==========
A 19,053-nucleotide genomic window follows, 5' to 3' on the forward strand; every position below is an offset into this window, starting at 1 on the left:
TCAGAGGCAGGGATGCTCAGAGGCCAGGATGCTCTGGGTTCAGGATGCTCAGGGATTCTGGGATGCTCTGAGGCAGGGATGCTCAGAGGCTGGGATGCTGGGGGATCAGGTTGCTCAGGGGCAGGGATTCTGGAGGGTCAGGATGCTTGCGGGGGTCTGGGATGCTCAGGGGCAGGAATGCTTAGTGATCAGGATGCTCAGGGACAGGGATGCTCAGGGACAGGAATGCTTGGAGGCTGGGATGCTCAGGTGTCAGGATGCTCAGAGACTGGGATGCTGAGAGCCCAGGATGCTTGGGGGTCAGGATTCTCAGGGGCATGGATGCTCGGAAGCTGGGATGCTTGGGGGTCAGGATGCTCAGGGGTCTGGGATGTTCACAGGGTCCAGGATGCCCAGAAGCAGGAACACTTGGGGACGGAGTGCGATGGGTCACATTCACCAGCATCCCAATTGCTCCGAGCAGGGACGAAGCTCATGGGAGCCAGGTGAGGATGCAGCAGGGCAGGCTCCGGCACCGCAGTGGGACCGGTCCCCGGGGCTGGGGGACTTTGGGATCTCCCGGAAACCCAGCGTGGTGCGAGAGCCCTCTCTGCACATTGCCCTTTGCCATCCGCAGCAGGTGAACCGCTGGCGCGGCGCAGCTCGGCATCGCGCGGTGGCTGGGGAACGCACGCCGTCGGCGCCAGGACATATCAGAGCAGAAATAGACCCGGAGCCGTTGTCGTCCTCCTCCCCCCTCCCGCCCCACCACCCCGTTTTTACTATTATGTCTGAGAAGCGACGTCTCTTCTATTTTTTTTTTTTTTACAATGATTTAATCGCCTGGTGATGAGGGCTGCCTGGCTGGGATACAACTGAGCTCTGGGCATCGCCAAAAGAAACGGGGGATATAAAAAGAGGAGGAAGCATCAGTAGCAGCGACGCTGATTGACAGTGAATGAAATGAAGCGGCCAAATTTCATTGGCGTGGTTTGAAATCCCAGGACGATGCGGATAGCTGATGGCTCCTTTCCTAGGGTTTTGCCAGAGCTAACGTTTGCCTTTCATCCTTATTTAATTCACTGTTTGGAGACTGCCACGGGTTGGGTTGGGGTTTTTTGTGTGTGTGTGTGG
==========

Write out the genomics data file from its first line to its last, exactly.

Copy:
A 19,053-nucleotide genomic window follows, 5' to 3' on the forward strand; every position below is an offset into this window, starting at 1 on the left:
TCAGAGGCAGGGATGCTCAGAGGCCAGGATGCTCTGGGTTCAGGATGCTCAGGGATTCTGGGATGCTCTGAGGCAGGGATGCTCAGAGGCTGGGATGCTGGGGGATCAGGTTGCTCAGGGGCAGGGATTCTGGAGGGTCAGGATGCTTGCGGGGGTCTGGGATGCTCAGGGGCAGGAATGCTTAGTGATCAGGATGCTCAGGGACAGGGATGCTCAGGGACAGGAATGCTTGGAGGCTGGGATGCTCAGGTGTCAGGATGCTCAGAGACTGGGATGCTGAGAGCCCAGGATGCTTGGGGGTCAGGATTCTCAGGGGCATGGATGCTCGGAAGCTGGGATGCTTGGGGGTCAGGATGCTCAGGGGTCTGGGATGTTCACAGGGTCCAGGATGCCCAGAAGCAGGAACACTTGGGGACGGAGTGCGATGGGTCACATTCACCAGCATCCCAATTGCTCCGAGCAGGGACGAAGCTCATGGGAGCCAGGTGAGGATGCAGCAGGGCAGGCTCCGGCACCGCAGTGGGACCGGTCCCCGGGGCTGGGGGACTTTGGGATCTCCCGGAAACCCAGCGTGGTGCGAGAGCCCTCTCTGCACATTGCCCTTTGCCATCCGCAGCAGGTGAACCGCTGGCGCGGCGCAGCTCGGCATCGCGCGGTGGCTGGGGAACGCACGCCGTCGGCGCCAGGACATATCAGAGCAGAAATAGACCCGGAGCCGTTGTCGTCCTCCTCCCCCCTCCCGCCCCACCACCCCGTTTTTACTATTATGTCTGAGAAGCGACGTCTCTTCTATTTTTTTTTTTTTTACAATGATTTAATCGCCTGGTGATGAGGGCTGCCTGGCTGGGATACAACTGAGCTCTGGGCATCGCCAAAAGAAACGGGGGATATAAAAAGAGGAGGAAGCATCAGTAGCAGCGACGCTGATTGACAGTGAATGAAATGAAGCGGCCAAATTTCATTGGCGTGGTTTGAAATCCCAGGACGATGCGGATAGCTGATGGCTCCTTTCCTAGGGTTTTGCCAGAGCTAACGTTTGCCTTTCATCCTTATTTAATTCACTGTTTGGAGACTGCCACGGGTTGGGTTGGGGTTTTTTGTGTGTGTGTGTGG